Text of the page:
the policy sees aesthetic and natural resources (perceived scenic beauty, abundant charismatic wildlife/ mega-fauna, and ecological, geological and cultural characteristics as assets with potential to benefit all levels of society.
The Department of Wildlife and National Parks (DWNP) has traditionally played a leading part in both framing and shaping the progress and organisation of tourism since the 1990 Parliamentary Tourism Act.
Botswana has some seventeen percent of the country designated as National Parks and Game Reserves. Moreover, twenty percent is designated Wildlife Management Areas. However, the development and use of tourism has not been uniform in all such areas. For example, the 13,000 km² Okavango Delta (the world’s largest inland wetland habitat of this type) is considered the most important attraction in Botswana, second only to the long-established Chobe National Park. Further national parks and game reserves, for example, Central Kalahari Game Reserve and Kgalagadi Trans frontier Park (former Gemsbok National Park) are less well known and thus has fewer tourists.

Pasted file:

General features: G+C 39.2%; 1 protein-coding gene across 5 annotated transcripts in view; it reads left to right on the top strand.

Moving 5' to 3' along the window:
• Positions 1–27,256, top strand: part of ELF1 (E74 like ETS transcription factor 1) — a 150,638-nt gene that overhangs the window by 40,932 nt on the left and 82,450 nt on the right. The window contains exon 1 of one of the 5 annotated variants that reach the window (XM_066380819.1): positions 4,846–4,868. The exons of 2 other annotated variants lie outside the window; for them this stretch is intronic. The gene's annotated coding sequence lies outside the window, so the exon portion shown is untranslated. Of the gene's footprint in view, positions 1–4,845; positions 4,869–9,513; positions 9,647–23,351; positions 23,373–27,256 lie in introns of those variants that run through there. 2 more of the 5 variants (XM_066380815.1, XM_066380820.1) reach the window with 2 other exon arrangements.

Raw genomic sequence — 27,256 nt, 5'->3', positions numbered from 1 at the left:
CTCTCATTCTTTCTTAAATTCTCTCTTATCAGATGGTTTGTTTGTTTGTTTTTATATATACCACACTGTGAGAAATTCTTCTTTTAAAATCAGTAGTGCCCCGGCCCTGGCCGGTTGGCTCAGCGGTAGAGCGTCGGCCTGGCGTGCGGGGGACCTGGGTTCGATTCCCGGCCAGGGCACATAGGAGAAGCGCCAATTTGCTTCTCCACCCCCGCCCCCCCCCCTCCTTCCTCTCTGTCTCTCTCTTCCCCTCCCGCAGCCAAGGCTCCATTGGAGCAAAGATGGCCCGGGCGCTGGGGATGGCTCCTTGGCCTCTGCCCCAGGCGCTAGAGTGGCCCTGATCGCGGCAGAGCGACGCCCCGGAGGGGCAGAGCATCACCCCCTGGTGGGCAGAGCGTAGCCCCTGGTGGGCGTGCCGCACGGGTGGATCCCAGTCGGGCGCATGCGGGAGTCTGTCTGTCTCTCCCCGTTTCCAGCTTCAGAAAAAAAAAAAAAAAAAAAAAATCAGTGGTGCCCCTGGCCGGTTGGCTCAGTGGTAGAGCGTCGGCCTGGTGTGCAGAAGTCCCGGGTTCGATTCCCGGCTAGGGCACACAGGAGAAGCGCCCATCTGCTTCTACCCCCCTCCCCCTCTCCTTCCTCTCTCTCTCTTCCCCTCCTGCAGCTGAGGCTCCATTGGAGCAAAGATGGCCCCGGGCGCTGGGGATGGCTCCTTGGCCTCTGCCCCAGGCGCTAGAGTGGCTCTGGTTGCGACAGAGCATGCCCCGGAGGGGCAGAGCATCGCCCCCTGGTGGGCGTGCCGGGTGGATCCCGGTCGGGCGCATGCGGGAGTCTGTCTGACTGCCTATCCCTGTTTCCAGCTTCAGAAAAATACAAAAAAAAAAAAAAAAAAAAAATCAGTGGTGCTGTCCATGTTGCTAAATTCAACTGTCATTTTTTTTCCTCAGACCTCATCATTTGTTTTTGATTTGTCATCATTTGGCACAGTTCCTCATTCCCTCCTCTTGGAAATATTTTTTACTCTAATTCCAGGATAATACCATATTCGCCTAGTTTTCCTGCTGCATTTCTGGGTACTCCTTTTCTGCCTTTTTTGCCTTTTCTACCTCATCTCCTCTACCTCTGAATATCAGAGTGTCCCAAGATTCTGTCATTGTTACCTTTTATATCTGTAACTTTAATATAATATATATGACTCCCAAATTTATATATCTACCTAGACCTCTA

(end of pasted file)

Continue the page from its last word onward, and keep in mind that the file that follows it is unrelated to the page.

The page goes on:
The specific site visits facilitated highly detailed discussions with key stakeholders and Botswana Tourism Organisation (BTO) officials and their private and third sector partners. All the evidence pointed to well-established, complex, and beneficial relationships between the indigenous populations, government, research community, and private and third (NGO) sectors. These relationships have framed and facilitated positive community engagement in tourism over many years. The relationships seem built on trust and underpinned by world-class, exemplar tourism policies. These policies and their implementation on the ground (including the controversial decision to ban trophy hunting, which was subject to much opposition from lobby groups inside and outside Botswana-although since rescinded) have made a significant contribution to the international political geography of conservation. BTO’s approach to policy and strategic planning for sustainable tourism (including dealing with human-wildlife conflict resolution) is based on partnerships, stakeholder